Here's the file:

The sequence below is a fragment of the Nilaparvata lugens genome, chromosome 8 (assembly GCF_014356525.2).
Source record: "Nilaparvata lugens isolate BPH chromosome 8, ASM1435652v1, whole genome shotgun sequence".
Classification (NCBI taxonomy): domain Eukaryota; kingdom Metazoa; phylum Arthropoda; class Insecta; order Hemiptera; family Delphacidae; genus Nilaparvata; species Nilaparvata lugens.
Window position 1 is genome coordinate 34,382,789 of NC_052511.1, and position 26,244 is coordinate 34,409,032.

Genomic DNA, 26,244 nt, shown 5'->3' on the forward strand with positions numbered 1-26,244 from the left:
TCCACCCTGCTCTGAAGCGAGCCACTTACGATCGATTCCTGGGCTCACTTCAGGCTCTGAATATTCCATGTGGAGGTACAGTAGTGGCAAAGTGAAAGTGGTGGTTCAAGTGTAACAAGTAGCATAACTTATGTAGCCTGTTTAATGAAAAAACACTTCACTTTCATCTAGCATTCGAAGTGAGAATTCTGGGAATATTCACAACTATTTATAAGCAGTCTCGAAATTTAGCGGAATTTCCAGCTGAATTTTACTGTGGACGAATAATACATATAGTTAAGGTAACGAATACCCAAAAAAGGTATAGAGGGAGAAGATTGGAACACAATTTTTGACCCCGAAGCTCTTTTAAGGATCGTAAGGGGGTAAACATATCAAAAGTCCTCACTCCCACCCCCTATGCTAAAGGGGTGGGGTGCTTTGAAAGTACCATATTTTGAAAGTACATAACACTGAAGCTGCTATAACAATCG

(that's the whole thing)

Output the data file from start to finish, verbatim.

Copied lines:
The sequence below is a fragment of the Nilaparvata lugens genome, chromosome 8 (assembly GCF_014356525.2).
Source record: "Nilaparvata lugens isolate BPH chromosome 8, ASM1435652v1, whole genome shotgun sequence".
Classification (NCBI taxonomy): domain Eukaryota; kingdom Metazoa; phylum Arthropoda; class Insecta; order Hemiptera; family Delphacidae; genus Nilaparvata; species Nilaparvata lugens.
Window position 1 is genome coordinate 34,382,789 of NC_052511.1, and position 26,244 is coordinate 34,409,032.

Genomic DNA, 26,244 nt, shown 5'->3' on the forward strand with positions numbered 1-26,244 from the left:
TCCACCCTGCTCTGAAGCGAGCCACTTACGATCGATTCCTGGGCTCACTTCAGGCTCTGAATATTCCATGTGGAGGTACAGTAGTGGCAAAGTGAAAGTGGTGGTTCAAGTGTAACAAGTAGCATAACTTATGTAGCCTGTTTAATGAAAAAACACTTCACTTTCATCTAGCATTCGAAGTGAGAATTCTGGGAATATTCACAACTATTTATAAGCAGTCTCGAAATTTAGCGGAATTTCCAGCTGAATTTTACTGTGGACGAATAATACATATAGTTAAGGTAACGAATACCCAAAAAAGGTATAGAGGGAGAAGATTGGAACACAATTTTTGACCCCGAAGCTCTTTTAAGGATCGTAAGGGGGTAAACATATCAAAAGTCCTCACTCCCACCCCCTATGCTAAAGGGGTGGGGTGCTTTGAAAGTACCATATTTTGAAAGTACATAACACTGAAGCTGCTATAACAATCG